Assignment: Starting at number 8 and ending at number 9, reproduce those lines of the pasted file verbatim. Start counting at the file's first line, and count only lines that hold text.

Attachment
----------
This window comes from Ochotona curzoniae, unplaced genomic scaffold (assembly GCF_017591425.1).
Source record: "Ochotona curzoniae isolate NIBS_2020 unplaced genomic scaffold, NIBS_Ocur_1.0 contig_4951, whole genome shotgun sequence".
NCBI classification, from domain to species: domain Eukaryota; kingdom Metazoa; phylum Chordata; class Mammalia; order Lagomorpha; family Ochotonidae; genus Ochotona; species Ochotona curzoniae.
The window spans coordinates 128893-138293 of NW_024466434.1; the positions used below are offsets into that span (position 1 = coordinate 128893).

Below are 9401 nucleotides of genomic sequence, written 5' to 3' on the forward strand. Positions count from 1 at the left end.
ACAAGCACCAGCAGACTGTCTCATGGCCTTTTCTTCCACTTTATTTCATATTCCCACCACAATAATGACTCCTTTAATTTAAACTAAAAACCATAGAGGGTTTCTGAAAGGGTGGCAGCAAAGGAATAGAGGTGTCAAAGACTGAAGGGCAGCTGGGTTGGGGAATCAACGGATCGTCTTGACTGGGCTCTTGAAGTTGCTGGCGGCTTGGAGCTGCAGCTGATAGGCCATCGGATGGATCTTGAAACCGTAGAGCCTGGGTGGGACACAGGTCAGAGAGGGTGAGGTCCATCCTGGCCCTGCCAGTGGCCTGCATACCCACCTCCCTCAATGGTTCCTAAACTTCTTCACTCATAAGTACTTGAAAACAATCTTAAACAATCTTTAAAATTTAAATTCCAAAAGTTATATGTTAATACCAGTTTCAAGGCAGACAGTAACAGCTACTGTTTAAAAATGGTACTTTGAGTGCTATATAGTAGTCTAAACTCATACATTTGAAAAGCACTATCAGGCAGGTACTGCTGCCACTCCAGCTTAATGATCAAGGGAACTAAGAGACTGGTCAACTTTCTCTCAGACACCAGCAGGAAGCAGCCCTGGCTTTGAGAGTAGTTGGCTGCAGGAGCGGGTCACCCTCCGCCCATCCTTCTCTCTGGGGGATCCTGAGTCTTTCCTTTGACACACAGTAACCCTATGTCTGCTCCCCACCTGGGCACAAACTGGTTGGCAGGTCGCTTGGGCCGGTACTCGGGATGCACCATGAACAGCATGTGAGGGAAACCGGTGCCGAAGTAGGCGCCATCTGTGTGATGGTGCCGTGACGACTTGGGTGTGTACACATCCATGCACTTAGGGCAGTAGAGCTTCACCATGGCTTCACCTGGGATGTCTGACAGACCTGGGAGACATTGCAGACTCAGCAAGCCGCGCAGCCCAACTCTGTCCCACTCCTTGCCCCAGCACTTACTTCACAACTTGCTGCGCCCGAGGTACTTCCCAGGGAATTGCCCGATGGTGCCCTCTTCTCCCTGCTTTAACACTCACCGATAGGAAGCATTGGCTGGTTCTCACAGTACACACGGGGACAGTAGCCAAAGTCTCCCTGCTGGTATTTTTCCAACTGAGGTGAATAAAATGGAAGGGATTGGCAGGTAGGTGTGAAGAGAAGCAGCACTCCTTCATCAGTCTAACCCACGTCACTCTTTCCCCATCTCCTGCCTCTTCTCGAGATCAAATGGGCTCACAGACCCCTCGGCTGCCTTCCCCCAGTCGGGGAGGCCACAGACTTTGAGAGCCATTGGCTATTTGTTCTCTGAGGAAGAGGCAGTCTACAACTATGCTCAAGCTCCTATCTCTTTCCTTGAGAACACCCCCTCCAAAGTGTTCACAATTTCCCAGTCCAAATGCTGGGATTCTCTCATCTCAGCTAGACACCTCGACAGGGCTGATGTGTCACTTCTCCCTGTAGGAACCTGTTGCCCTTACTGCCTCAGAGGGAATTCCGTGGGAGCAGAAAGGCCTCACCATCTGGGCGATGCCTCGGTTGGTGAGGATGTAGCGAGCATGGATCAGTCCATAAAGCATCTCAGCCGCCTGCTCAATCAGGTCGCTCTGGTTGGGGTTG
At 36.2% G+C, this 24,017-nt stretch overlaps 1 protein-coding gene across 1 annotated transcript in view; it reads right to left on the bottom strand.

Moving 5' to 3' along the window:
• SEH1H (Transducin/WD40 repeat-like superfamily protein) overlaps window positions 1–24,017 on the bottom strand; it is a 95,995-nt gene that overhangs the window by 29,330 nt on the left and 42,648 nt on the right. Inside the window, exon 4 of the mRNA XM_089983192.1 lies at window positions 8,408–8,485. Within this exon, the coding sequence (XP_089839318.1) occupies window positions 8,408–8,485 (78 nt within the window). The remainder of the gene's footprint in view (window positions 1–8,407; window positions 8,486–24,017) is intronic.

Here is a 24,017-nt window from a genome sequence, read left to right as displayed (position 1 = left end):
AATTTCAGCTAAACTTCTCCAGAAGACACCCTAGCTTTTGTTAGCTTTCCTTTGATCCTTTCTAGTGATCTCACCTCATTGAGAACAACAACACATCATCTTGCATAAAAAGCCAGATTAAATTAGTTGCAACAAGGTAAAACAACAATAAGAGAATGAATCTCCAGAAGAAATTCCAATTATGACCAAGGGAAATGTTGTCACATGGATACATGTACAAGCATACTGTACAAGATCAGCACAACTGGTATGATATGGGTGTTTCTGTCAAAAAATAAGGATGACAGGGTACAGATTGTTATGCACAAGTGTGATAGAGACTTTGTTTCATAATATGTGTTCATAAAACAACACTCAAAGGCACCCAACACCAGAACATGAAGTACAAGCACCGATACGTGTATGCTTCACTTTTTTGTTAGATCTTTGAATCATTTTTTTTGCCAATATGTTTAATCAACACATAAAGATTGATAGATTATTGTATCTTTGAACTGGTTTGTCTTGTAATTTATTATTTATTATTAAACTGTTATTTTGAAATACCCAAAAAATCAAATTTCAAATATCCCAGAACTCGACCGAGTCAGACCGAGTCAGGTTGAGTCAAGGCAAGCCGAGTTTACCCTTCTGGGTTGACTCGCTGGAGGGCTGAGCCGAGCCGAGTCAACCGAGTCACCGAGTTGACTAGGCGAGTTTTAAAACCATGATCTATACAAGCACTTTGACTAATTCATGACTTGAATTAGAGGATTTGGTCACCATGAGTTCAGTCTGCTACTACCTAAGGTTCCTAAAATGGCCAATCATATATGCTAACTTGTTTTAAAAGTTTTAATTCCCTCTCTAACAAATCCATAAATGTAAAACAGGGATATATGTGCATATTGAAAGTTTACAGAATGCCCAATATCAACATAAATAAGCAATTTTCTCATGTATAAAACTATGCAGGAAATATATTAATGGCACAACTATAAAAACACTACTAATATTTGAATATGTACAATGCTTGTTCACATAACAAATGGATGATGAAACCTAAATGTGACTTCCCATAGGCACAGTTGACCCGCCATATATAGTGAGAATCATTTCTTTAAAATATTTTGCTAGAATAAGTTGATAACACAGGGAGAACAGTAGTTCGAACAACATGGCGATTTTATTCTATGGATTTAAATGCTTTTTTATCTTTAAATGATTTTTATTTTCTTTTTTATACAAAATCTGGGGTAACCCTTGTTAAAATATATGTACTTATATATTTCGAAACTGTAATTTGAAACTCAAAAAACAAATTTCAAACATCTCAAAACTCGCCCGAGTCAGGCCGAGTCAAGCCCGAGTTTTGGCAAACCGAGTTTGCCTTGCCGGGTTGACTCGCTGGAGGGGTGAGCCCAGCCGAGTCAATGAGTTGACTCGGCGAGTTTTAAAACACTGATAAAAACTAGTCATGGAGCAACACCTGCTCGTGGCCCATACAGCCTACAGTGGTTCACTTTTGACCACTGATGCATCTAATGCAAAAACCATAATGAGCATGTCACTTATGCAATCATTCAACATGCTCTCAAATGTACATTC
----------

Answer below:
Moving 5' to 3' along the window:
• SEH1H (Transducin/WD40 repeat-like superfamily protein) overlaps window positions 1–24,017 on the bottom strand; it is a 95,995-nt gene that overhangs the window by 29,330 nt on the left and 42,648 nt on the right. Inside the window, exon 4 of the mRNA XM_089983192.1 lies at window positions 8,408–8,485. Within this exon, the coding sequence (XP_089839318.1) occupies window positions 8,408–8,485 (78 nt within the window). The remainder of the gene's footprint in view (window positions 1–8,407; window positions 8,486–24,017) is intronic.